Acute respiratory distress syndrome

Acute respiratory distress syndrome (ARDS) is a life-threatening condition where the lungs are unable to work properly. It is caused by injury to the capillary wall either from illness or a physical injury such as major trauma. This results in the wall becoming leaky, leading to a build-up of fluid and the eventual collapse of the air sacs, leaving the lungs unable to exchange oxygen and carbon dioxide. Acute respiratory failure (ARF) is a term often used alongside ARDS, but it is a broader term that refers to the failure of the lungs from any causes, such as chronic obstructive pulmonary disease (COPD).

Last Update 07/08/2023
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ARDS is unlikely to occur on its own and is usually the result of another health condition or serious accident or injury. People who experience ARDS are therefore likely to have already been admitted to hospital. Signs that a person could have developed ARDS include breathlessness or blue fingers or lips.


There are two types of events that can cause ARDS; direct injury to the lungs and indirect injury to other parts of the body.

Direct causes

  • Pneumonia
  • Contents of the stomach moving into the lung (known as gastric aspiration)
  • Near drowning
  • Severe trauma to the lungs
  • Smoke and toxic gas inhalation
  • A fat embolism – when fat from the body moves into the respiratory system and causes problems

Indirect causes

  • Widespread swelling in the body, caused by an overreaction of the immune system (known as severe sepsis)
  • Shock
  • Multiple blood transfusions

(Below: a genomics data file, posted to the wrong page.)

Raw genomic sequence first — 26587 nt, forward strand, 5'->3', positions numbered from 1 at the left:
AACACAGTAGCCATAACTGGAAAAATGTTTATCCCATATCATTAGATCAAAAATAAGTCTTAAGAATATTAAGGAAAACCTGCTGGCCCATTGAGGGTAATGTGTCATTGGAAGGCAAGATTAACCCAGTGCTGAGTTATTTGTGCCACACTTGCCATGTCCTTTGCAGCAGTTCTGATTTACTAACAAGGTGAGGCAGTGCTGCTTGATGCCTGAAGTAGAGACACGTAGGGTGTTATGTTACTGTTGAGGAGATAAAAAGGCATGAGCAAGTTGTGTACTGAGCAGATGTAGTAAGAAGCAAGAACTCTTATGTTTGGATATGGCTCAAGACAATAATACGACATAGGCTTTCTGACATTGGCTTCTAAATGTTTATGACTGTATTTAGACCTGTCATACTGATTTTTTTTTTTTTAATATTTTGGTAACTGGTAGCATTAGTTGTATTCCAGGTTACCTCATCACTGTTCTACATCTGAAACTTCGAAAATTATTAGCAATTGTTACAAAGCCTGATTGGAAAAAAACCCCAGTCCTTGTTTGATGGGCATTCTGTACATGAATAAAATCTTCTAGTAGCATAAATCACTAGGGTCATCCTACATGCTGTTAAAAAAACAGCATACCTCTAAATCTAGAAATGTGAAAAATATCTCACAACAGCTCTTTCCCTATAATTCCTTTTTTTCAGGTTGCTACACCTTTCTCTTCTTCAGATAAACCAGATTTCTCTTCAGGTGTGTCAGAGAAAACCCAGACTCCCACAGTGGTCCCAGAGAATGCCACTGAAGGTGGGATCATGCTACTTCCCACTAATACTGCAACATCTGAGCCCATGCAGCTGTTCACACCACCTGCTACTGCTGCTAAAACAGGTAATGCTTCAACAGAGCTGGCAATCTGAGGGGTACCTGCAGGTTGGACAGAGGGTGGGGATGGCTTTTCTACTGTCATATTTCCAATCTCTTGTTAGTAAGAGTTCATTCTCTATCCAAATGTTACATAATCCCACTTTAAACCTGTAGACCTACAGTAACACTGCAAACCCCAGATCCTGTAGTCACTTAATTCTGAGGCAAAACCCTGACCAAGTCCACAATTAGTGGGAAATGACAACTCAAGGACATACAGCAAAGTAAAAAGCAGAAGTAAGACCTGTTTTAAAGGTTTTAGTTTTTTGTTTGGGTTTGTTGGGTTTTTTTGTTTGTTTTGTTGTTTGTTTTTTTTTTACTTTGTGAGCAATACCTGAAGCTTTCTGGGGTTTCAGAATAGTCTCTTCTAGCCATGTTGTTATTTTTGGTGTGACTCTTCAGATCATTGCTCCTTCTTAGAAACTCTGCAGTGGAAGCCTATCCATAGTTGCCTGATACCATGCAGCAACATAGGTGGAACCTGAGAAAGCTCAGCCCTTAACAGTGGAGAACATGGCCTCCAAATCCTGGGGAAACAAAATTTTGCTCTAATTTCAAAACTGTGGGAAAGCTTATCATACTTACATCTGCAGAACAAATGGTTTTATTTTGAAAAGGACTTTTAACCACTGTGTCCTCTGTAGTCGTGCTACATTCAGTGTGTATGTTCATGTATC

• Inflammation in the pancreas (known as pancreatitis)
  • Blood clotting
  • Drug overdose


Doctors identify ARDS based on a number of criteria, including worsening lung symptoms, a chest x-ray showing fluid in the lungs, lung failure without a known cause, or the syndrome occurring within a week of a known injury.

The condition is treated in a number of ways:

  • Mechanical ventilation, which helps the lungs breathe artificially after they have stopped working.
  • Fluid management, either restricting fluid or supplying extra fluid depending on the patient’s needs.
  • Strategies which use the airways to access the injured lung could prove beneficial but there has been little research into the success of these treatments.
  • Techniques and devices that involve taking blood from a patient and either adding oxygen or removing carbon dioxide, to help support the lungs and heart (known as extracorporeal membrane oxygenation (ECMO).
  • Supportive measures such as turning the patient on their stomach and nutritional support may also help.
  • There have so far been no effective pharmacological treatments developed to help treat ARDS.

ARDS can cause death as multiple organs fail. The elderly and people with other conditions are most likely to die from ARDS.

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